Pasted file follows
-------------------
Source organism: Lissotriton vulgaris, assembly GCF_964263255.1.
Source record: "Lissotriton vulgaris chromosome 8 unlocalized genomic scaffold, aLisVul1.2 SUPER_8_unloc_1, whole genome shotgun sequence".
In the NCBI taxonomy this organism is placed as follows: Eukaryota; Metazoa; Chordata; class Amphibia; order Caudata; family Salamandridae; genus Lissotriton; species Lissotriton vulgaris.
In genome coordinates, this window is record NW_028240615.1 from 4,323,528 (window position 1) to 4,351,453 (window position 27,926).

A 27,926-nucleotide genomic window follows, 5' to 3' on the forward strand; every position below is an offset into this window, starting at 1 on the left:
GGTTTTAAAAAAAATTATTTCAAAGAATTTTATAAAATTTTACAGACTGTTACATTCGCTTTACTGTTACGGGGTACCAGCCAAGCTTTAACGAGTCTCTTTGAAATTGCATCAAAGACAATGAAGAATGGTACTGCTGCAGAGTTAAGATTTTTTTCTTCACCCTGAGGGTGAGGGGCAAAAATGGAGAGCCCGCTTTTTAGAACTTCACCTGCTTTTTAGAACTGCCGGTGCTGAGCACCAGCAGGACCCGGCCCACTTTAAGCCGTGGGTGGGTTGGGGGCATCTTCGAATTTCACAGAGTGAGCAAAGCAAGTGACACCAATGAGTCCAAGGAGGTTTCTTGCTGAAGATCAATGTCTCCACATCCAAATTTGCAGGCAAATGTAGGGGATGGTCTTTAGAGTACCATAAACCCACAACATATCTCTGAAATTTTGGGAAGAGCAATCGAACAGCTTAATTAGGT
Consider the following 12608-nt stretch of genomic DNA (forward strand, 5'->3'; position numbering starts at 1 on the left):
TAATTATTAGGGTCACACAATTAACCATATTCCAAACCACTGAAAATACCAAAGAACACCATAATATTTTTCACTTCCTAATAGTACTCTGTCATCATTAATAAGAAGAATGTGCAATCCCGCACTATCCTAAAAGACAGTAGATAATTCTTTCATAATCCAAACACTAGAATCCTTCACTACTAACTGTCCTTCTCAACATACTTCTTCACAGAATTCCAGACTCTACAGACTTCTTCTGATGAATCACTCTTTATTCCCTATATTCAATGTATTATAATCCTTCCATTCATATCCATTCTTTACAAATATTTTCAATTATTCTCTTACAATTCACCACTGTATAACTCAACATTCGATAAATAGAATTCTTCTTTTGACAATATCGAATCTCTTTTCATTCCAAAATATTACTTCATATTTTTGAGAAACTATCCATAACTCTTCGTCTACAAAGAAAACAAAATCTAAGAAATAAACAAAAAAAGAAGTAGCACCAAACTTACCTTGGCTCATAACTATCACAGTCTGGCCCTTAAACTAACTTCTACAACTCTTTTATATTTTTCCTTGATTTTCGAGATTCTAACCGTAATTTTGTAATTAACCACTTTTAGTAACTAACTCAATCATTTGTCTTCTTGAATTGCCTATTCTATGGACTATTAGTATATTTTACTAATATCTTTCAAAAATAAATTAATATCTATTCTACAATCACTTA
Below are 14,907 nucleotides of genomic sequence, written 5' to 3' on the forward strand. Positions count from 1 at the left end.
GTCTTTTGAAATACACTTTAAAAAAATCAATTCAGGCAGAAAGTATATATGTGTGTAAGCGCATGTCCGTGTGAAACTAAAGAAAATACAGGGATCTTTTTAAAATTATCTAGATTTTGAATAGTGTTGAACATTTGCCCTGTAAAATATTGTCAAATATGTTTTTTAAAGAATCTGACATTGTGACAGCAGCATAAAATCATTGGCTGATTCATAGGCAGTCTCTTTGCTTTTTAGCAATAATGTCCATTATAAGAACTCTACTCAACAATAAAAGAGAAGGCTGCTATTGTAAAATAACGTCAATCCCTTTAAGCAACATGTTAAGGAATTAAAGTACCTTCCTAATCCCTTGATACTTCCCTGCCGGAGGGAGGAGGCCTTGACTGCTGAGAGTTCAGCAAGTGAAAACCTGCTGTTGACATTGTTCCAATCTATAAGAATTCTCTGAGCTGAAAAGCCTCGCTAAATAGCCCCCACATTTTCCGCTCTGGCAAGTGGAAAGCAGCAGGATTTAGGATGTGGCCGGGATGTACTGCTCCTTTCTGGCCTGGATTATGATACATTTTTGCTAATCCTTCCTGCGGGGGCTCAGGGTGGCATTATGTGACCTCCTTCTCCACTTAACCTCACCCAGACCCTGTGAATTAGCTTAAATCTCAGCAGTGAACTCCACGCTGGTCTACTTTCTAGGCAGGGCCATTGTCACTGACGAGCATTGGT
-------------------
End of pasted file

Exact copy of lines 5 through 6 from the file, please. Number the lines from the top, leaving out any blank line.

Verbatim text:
A 27,926-nucleotide genomic window follows, 5' to 3' on the forward strand; every position below is an offset into this window, starting at 1 on the left:
GGTTTTAAAAAAAATTATTTCAAAGAATTTTATAAAATTTTACAGACTGTTACATTCGCTTTACTGTTACGGGGTACCAGCCAAGCTTTAACGAGTCTCTTTGAAATTGCATCAAAGACAATGAAGAATGGTACTGCTGCAGAGTTAAGATTTTTTTCTTCACCCTGAGGGTGAGGGGCAAAAATGGAGAGCCCGCTTTTTAGAACTTCACCTGCTTTTTAGAACTGCCGGTGCTGAGCACCAGCAGGACCCGGCCCACTTTAAGCCGTGGGTGGGTTGGGGGCATCTTCGAATTTCACAGAGTGAGCAAAGCAAGTGACACCAATGAGTCCAAGGAGGTTTCTTGCTGAAGATCAATGTCTCCACATCCAAATTTGCAGGCAAATGTAGGGGATGGTCTTTAGAGTACCATAAACCCACAACATATCTCTGAAATTTTGGGAAGAGCAATCGAACAGCTTAATTAGGT